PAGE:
There's a stable of about 40 beautiful prancing horses hiding in a Tennessee garage. These thoroughbreds aren't out to win the next Triple Crown, though. Instead, this is one of the best collections of Ferraris in the world where you would probably least expect it.
The best way we can think of to get customers into your gas stations is by offering complimentary fuel. The next best way? Lego Ferraris. For a limited time, Shell gas stations are offering six tiny Lego Ferrari kits when you fill up your tank.
A year-and-a-half-ago we heard that the model to replace the Ferrari Enzo was peeking over the fence at the Bugatti Veyron for inspiration. Then we heard, nearly one year ago, that this Ferrari would also be a hybrid. Add those two ingredients to a 7.3-liter V12 and stir in Ferrari's talk of light weight, and the resulting supercar will be a 920-peak-horsepower celestial stallion that weighs just 2,500 pounds, according to a report in Automobile.
Thanks to sites like eBay Motors, cars are trading hands over the internet all the time. But seeing a Ferrari FXX for sale online is a considerably rarer sight. The FXX, for those unacquainted, is the super-Enzo that Ferrari rolled out as a dynamic test bed for developing new components for use in future supercars. Only 30 were made, each sold to hand-picked clients from among the company's best customers for the $2 million privilege of being a client test driver for Maranello.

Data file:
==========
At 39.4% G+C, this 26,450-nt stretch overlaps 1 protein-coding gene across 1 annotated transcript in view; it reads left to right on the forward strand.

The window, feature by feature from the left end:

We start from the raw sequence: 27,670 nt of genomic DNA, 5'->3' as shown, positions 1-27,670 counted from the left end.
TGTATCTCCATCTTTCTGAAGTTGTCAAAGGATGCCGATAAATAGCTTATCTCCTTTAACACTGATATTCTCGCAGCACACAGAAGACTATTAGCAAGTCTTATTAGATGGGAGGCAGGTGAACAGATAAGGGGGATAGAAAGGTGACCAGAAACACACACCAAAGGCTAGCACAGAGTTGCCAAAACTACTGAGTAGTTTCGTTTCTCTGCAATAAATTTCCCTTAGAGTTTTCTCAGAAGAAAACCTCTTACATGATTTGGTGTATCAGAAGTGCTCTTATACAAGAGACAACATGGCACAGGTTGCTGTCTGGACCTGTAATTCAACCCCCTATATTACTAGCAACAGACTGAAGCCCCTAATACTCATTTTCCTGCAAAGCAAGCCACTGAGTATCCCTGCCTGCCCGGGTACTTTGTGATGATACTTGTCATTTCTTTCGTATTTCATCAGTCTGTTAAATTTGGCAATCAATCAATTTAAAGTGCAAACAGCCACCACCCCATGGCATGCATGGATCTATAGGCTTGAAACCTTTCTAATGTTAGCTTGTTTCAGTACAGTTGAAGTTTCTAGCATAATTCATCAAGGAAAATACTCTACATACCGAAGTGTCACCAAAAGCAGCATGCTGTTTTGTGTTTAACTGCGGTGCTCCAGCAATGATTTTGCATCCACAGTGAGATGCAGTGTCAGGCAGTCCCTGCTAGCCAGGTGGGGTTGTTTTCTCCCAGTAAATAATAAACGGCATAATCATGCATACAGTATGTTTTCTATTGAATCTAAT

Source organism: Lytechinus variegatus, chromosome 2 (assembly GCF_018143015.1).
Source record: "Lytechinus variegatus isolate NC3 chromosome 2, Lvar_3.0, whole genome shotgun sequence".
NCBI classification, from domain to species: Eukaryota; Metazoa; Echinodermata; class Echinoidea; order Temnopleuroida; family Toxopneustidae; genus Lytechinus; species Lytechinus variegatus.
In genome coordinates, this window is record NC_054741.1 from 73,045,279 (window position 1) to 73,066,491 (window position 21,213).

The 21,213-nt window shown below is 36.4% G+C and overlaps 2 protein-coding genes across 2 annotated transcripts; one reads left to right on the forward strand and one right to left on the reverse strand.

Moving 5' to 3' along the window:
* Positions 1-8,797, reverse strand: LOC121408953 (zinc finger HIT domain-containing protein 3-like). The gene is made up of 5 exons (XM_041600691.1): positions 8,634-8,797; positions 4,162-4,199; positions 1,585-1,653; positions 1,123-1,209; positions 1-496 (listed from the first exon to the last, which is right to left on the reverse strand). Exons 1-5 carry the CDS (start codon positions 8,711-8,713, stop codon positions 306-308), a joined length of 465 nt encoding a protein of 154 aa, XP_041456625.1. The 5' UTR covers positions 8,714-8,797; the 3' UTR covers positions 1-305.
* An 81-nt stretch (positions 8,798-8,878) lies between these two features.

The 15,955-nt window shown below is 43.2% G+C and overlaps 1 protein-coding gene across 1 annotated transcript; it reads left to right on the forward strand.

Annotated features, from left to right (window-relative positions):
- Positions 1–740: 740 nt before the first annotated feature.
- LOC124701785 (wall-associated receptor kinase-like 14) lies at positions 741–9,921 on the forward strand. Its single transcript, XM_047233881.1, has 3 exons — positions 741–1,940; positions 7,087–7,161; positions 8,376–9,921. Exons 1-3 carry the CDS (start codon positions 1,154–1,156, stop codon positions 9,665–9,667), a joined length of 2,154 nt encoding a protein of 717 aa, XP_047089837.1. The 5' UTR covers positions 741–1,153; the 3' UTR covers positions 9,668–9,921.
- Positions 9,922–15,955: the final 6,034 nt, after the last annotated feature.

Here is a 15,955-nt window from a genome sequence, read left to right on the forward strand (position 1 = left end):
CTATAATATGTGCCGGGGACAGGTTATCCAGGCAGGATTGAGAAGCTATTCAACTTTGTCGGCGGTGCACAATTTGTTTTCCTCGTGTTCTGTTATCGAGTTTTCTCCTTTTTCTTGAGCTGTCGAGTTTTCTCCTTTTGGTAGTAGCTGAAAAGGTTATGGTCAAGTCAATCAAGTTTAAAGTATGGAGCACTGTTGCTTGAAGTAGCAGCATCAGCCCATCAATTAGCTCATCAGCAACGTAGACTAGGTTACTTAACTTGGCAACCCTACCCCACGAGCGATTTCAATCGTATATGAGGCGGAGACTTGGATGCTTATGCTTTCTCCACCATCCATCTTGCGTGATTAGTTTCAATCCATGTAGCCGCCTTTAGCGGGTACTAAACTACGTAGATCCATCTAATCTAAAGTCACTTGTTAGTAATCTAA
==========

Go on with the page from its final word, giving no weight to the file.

Hey, wait a minute – we thought you couldn't actually purchase the Ferrari FXX, let alone take one out to cavort on the streets of Switzerland. The way it was originally explained, people with 2.5 million dollars to dispose of could purchase the privelege to plant their hindquarters in the driver's seat for Maranello-sanctioned track events. You've got to have some serious juice to get an FXX to begin with, and then to get it legalized for use in Switzerland takes even more pull. When we s
When Ferrari sold 29 FXXs last year, only very special fans of the prancing horse were invited to buy. After writing $1.8 million checks, each of those FXX owners were treated like Ferrari factory test drivers, their cars shuttled to European tracks by the manufacturer, maintained by Ferrari mechanics and, if desired, stored at the Maranello test track.